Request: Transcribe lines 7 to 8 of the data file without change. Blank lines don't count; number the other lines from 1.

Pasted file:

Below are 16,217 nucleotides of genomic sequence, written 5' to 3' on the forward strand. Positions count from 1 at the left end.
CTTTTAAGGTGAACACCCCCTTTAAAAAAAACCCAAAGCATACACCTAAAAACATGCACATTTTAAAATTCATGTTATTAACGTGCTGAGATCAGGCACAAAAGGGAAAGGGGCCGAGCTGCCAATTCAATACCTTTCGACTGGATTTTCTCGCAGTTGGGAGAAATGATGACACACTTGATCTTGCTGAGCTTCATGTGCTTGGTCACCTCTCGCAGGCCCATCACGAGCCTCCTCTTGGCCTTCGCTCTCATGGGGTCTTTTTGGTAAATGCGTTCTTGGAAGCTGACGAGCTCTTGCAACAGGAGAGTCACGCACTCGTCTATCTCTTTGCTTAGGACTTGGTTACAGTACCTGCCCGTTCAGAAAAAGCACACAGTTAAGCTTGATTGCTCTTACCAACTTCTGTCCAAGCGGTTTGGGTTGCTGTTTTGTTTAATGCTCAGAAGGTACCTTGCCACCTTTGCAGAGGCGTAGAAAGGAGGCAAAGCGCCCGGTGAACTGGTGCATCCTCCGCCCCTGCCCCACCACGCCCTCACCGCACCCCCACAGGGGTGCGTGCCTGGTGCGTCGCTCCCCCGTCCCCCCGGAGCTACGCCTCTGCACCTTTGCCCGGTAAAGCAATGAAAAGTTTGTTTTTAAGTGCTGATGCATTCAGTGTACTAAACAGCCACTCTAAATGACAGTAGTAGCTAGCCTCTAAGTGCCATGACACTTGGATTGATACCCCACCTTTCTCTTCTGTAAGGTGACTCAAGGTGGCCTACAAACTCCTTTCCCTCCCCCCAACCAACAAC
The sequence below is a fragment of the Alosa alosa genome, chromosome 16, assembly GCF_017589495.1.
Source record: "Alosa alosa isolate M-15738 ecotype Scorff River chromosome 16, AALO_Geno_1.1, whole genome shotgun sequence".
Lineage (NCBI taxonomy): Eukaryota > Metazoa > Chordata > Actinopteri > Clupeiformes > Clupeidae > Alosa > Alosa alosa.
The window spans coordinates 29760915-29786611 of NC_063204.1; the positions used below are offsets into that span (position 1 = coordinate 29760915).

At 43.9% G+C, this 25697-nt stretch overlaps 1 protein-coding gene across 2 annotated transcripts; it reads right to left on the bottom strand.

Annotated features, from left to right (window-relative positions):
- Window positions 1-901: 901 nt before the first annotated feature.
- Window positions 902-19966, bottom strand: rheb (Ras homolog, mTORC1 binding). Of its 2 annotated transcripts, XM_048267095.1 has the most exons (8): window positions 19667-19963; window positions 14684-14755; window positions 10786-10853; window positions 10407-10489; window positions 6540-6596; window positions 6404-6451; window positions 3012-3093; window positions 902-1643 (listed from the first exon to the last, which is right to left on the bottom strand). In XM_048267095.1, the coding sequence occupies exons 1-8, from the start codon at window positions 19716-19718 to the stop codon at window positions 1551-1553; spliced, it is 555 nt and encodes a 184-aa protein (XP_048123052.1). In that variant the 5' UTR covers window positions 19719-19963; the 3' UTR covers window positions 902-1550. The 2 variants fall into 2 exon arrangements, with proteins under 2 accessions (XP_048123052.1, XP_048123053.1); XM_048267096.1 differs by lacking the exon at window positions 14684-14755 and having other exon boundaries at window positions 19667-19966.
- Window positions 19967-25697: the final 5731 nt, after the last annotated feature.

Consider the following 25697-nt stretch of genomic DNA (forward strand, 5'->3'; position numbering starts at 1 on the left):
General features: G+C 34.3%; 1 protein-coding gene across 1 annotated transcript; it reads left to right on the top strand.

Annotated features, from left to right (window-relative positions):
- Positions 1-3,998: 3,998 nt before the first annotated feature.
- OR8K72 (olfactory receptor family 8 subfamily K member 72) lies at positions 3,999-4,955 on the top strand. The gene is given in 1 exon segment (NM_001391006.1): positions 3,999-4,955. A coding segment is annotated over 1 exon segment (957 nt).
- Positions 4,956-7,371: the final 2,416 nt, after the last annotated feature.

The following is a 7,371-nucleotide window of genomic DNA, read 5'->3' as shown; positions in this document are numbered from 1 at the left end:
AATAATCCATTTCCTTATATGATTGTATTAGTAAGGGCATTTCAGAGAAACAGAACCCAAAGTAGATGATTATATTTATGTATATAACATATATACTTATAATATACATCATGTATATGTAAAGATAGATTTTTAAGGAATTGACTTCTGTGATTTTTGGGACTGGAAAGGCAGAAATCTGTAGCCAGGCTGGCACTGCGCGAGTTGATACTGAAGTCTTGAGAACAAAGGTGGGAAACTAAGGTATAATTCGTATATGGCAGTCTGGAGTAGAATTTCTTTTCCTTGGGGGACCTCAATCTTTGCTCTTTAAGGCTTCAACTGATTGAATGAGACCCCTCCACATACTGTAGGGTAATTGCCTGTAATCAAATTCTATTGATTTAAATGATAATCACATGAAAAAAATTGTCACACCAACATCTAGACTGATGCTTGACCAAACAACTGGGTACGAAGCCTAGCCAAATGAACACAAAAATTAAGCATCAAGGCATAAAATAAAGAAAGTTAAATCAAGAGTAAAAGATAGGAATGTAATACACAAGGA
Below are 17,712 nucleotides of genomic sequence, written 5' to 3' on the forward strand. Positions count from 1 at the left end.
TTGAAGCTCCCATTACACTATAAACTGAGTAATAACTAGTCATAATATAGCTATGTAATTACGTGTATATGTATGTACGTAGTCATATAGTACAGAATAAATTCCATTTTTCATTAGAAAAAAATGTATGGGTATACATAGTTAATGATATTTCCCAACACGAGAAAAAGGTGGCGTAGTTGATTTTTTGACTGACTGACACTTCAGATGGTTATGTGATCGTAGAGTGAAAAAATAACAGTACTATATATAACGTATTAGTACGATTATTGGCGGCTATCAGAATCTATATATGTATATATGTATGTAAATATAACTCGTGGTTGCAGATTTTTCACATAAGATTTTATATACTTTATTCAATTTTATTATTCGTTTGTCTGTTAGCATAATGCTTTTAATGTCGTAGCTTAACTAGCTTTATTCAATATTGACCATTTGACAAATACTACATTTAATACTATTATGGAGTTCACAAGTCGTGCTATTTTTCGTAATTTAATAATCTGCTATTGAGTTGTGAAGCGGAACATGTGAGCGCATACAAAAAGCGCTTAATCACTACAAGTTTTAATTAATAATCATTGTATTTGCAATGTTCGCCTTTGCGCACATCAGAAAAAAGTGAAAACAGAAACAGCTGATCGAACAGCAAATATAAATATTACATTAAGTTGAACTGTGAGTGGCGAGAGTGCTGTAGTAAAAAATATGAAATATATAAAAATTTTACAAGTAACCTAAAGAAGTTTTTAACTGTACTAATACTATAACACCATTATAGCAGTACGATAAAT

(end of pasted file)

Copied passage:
At 43.9% G+C, this 25697-nt stretch overlaps 1 protein-coding gene across 2 annotated transcripts; it reads right to left on the bottom strand.

Annotated features, from left to right (window-relative positions):